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Prelim Bits 31-12-2021 | UPSC Daily Current Affairs

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December 31, 2021

Molnupiravir

The Central Drugs Standard Control Organisation (CDSCO) cleared the first anti-viral Covid-19 pill: Molnupiravir.

  • Developed initially to treat influenza, Molnupiravir (MK-4482, EIDD-2801) is repurposed as an anti-viral candidate to treat Covid-19 patients.
  • It is an oral form of potent ribonucleoside analogues that works by introducing errors into the SARS-CoV-2 virus’ genetic code, which prevents the virus from further replicating.
  • This prevention of replication reduces the severity of the disease.
  • In India, the drug has been cleared for the treatment of adult patients with Covid-19 and who have a high risk of progression of the disease.
  • [Risk factors include Obesity, Older age (>60 years), Diabetes mellitus, or Heart disease.]

Analogues

  • Nucleoside and nucleotide analogues are the two types of analogues.
  • They can be used in therapeutic drugs, include a range of antiviral products used to prevent viral replication in infected cells.
  • Nucleoside analogues are nucleosides which contain a nucleic acid analogue and a sugar.
  • This includes any group of antiviral drugs that inhibit the viral enzyme reverse transcriptase and are used in the treatment of HIV infection.
  • Nucleoside analog inhibitors compete with nucleotide substrate to bind to the active site of polymerase.
  • Once they are incorporated into the elongation chain of nucleic acid, chain termination results.
  • Similar to nucleoside analogues, Nucleotide analogues are nucleotides which contain a nucleic acid analogue, a sugar, and a phosphate groups with one to three phosphates.

Reference

  1. https://indianexpress.com/article/explained/molnupiravir-covid-19-india-7694303/
  2. https://www.merck.com/news/merck-and-ridgebacks-investigational-oral-antiviral-molnupiravir-reduced-the-risk-of-hospitalization-or-death-by-approximately-50-percent-compared-to-placebo-for-patients-with-mild-or-moderat/
  3. https://www.sciencedirect.com/topics/biochemistry-genetics-and-molecular-biology/nucleoside-analogue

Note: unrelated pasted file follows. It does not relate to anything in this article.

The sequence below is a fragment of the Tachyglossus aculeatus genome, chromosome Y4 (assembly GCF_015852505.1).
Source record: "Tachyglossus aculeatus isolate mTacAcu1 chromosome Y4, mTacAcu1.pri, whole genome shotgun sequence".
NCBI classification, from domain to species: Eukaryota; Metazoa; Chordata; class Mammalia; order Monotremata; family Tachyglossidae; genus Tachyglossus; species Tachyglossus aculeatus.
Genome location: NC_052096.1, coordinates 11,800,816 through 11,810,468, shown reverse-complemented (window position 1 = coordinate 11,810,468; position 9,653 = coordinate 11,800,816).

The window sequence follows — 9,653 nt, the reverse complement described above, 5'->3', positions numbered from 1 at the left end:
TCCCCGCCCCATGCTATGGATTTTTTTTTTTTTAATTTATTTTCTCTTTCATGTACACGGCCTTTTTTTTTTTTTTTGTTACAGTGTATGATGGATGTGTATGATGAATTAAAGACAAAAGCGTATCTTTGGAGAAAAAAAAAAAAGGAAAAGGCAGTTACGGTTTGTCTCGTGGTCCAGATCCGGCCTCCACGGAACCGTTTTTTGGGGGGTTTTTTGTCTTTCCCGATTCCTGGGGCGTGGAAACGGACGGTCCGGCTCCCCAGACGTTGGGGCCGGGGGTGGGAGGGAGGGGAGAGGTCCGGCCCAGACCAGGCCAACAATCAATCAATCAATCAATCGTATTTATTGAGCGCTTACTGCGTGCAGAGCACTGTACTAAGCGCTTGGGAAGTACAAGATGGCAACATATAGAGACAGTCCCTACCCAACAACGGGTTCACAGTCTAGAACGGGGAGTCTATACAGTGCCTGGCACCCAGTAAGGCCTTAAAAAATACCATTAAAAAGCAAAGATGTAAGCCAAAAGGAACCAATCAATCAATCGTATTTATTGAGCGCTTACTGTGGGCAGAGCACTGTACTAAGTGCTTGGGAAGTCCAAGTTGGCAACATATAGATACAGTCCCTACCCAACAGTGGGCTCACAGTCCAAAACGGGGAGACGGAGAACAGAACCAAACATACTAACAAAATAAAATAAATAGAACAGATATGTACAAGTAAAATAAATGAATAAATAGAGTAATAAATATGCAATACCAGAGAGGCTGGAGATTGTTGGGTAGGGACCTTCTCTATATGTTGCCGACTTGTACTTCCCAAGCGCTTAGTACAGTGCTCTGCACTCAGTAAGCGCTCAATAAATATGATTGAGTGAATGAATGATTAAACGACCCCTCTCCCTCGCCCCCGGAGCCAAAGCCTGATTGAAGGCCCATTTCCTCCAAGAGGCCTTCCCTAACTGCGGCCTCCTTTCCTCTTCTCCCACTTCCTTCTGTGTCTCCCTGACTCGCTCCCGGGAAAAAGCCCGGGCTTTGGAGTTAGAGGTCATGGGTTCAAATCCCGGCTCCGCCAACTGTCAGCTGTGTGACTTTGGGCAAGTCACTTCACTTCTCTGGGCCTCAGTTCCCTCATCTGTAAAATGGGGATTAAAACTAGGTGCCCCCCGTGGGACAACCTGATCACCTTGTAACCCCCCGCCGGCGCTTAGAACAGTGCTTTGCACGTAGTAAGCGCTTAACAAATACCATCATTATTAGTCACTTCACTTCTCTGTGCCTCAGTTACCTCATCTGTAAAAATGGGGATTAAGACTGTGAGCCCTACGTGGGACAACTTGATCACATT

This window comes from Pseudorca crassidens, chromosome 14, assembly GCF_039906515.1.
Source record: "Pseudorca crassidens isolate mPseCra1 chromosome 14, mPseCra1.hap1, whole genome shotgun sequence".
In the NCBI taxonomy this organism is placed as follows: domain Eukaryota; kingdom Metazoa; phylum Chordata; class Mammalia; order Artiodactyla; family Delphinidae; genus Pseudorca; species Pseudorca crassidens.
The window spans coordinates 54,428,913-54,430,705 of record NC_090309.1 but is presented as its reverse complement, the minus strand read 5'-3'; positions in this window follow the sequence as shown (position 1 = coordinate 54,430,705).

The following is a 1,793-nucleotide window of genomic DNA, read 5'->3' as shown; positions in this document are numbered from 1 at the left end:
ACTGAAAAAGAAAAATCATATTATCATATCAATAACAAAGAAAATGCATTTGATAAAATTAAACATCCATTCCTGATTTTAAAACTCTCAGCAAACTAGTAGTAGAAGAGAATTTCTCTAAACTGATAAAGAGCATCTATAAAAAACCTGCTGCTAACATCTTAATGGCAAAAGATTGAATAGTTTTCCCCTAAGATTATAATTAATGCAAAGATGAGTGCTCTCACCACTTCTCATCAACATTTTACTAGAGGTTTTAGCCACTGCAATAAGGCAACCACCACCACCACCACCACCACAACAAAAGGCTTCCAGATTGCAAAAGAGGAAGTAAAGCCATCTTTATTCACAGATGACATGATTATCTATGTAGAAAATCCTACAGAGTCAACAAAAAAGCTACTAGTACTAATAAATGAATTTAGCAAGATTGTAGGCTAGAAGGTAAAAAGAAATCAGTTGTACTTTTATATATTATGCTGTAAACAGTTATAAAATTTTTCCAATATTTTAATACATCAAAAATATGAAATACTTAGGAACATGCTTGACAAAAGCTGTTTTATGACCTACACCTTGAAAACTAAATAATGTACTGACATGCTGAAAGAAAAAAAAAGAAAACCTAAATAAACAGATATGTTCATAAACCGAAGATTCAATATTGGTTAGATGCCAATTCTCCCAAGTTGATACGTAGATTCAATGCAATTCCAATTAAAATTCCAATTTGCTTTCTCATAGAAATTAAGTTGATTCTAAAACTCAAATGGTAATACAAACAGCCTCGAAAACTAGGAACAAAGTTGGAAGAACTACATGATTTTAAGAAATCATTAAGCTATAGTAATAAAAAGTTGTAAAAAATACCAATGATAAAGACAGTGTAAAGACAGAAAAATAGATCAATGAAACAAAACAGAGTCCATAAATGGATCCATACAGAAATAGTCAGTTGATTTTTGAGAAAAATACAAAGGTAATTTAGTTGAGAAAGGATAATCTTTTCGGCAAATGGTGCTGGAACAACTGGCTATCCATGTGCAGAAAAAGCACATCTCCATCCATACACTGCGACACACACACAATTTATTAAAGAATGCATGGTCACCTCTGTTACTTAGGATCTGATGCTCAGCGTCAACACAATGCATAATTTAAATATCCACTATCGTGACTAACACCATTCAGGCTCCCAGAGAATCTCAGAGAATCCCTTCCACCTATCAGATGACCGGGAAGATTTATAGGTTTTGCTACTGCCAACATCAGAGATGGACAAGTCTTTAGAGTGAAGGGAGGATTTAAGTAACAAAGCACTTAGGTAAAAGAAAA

4. https://www.dictionary.com/browse/nucleoside-analogue

Digital Currency vs Crypto Currency

The Centre plans to ban cryptocurrencies but introduce an official, digital currency.

While all cryptocurrencies could be considered digital currencies, not all digital currencies need to be official sovereign backed currencies.

Difference

Digital Currency

Virtual Currency

Definition

Digital currency is a digital format of fiat money.

Cryptocurrencies are built on the blockchain.

 

Their creation and usage is maintained through a distributed ledger. They transmit value across a decentralised network of users.

Issuing Authority

Official digital currencies are issued by the central banks of a country.

Crypto-currency is not under any single issuing authority.

Centralisation

Centralised

De-centralised

Encryption & underlying tech

There is little encryption that happens in digital currency and no special cybersecurity measures.

Blockchain is the underlying tech used.

Storage

Anyone with a regular online bank account can store and use digital currencies. This is a form of e-cash.

As blockchain is used, they are stored in ‘wallets’ with a high degree of cyber security.

Stability & fluctuation

As fiat digital currencies are largely stable in value, they provide more stability than crypto-currencies does.

As Crypto-currencies can wildly swing in value, they are known for their high degree of volatility and consequent risk.

Transparency

Less transparent